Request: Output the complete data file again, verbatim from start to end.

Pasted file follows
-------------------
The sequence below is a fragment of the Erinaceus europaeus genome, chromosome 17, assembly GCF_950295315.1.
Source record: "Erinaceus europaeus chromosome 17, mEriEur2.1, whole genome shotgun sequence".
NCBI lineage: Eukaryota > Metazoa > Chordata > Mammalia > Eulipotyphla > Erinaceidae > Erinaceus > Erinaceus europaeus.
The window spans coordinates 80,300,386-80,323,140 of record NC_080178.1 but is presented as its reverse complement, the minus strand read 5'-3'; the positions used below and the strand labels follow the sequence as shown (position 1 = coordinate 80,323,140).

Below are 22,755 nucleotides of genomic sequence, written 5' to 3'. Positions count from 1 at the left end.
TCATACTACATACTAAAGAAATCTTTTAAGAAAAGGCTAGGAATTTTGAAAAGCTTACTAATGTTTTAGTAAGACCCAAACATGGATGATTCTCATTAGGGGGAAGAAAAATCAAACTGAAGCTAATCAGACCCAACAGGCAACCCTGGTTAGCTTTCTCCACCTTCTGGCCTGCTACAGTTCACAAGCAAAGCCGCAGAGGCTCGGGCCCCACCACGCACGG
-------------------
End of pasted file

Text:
The sequence below is a fragment of the Erinaceus europaeus genome, chromosome 17, assembly GCF_950295315.1.
Source record: "Erinaceus europaeus chromosome 17, mEriEur2.1, whole genome shotgun sequence".
NCBI lineage: Eukaryota > Metazoa > Chordata > Mammalia > Eulipotyphla > Erinaceidae > Erinaceus > Erinaceus europaeus.
The window spans coordinates 80,300,386-80,323,140 of record NC_080178.1 but is presented as its reverse complement, the minus strand read 5'-3'; the positions used below and the strand labels follow the sequence as shown (position 1 = coordinate 80,323,140).

Below are 22,755 nucleotides of genomic sequence, written 5' to 3'. Positions count from 1 at the left end.
TCATACTACATACTAAAGAAATCTTTTAAGAAAAGGCTAGGAATTTTGAAAAGCTTACTAATGTTTTAGTAAGACCCAAACATGGATGATTCTCATTAGGGGGAAGAAAAATCAAACTGAAGCTAATCAGACCCAACAGGCAACCCTGGTTAGCTTTCTCCACCTTCTGGCCTGCTACAGTTCACAAGCAAAGCCGCAGAGGCTCGGGCCCCACCACGCACGG